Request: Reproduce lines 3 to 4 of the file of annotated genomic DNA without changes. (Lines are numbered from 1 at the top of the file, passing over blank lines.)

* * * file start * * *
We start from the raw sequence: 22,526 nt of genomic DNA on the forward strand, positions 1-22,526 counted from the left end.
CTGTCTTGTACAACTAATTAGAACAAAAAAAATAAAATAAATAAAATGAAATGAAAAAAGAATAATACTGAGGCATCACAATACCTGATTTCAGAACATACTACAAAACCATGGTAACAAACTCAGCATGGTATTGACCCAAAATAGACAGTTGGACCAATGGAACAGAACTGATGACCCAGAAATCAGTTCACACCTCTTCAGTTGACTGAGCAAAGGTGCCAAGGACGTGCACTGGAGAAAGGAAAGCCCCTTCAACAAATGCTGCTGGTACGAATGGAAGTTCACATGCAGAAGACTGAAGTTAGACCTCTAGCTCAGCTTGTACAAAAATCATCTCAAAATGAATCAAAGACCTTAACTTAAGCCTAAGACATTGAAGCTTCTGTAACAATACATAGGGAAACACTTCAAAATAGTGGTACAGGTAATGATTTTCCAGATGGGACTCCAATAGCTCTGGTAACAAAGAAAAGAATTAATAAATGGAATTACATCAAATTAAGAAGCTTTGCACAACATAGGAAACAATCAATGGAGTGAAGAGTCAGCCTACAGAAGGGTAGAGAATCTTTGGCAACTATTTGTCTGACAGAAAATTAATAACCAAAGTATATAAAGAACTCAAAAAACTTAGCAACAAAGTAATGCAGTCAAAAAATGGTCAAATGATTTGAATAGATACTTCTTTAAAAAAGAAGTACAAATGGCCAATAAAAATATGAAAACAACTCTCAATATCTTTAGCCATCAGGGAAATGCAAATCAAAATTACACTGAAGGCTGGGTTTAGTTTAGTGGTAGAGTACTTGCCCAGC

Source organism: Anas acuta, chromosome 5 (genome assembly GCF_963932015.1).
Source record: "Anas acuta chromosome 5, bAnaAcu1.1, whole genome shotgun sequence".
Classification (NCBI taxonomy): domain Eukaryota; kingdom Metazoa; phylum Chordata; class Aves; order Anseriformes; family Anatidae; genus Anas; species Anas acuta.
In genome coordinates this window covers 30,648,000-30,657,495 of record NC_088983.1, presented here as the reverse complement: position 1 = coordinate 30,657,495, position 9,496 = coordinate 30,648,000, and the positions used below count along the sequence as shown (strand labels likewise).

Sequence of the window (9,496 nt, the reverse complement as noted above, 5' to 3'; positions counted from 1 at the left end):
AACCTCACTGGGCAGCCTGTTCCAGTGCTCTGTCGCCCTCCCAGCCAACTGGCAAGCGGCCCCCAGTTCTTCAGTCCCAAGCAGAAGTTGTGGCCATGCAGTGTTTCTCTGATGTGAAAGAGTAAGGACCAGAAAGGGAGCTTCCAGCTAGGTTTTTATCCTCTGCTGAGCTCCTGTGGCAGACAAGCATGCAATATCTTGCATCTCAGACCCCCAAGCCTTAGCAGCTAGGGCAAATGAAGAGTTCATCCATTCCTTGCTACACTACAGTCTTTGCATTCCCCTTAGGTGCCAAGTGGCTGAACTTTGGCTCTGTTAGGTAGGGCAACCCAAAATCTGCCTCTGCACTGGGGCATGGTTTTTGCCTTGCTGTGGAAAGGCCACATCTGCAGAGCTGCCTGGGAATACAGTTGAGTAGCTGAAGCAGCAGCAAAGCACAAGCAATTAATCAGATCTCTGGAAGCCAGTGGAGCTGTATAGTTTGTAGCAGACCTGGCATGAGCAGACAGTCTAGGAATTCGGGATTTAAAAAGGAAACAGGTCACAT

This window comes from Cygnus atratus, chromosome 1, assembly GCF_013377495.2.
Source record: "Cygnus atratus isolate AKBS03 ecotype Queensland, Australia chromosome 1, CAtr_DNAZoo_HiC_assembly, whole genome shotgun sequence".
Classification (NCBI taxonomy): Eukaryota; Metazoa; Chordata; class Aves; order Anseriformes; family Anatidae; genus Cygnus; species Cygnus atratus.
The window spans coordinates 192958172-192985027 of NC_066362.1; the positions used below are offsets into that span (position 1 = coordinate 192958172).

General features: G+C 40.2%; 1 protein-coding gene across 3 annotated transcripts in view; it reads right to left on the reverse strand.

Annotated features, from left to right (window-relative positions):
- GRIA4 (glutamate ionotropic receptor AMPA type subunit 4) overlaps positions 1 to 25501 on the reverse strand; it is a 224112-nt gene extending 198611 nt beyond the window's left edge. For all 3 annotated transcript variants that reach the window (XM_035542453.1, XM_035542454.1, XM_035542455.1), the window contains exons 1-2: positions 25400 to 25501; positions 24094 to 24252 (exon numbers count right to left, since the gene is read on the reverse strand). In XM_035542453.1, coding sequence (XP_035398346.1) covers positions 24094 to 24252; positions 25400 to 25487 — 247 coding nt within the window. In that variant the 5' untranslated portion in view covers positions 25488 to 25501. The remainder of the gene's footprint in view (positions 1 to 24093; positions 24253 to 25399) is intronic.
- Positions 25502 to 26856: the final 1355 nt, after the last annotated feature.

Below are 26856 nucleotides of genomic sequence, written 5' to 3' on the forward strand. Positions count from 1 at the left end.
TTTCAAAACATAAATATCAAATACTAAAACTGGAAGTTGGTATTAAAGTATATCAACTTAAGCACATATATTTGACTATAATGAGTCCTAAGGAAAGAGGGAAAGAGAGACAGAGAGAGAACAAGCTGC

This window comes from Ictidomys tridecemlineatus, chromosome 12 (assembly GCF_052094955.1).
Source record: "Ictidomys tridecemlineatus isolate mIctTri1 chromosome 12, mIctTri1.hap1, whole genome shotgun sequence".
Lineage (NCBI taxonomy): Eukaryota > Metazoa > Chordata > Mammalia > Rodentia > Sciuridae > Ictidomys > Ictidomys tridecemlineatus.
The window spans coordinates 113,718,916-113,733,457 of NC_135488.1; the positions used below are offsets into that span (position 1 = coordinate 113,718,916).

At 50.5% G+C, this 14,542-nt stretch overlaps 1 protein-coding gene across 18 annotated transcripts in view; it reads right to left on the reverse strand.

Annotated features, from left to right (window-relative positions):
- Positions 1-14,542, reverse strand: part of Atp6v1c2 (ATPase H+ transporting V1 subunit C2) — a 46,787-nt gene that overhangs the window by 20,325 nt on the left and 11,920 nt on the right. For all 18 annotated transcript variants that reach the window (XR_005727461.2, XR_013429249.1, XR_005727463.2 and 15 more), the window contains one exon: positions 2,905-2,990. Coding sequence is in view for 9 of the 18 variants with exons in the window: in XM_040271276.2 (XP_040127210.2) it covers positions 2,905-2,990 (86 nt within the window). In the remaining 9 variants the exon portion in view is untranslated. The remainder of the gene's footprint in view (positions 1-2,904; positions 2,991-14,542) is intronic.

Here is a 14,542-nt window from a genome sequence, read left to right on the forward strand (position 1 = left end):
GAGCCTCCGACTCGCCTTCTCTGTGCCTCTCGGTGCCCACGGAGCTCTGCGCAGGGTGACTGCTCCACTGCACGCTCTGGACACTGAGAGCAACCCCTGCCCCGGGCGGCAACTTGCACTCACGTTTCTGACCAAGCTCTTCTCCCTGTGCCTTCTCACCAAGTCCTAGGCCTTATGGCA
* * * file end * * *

Source organism: Anas acuta, chromosome 5 (genome assembly GCF_963932015.1).
Source record: "Anas acuta chromosome 5, bAnaAcu1.1, whole genome shotgun sequence".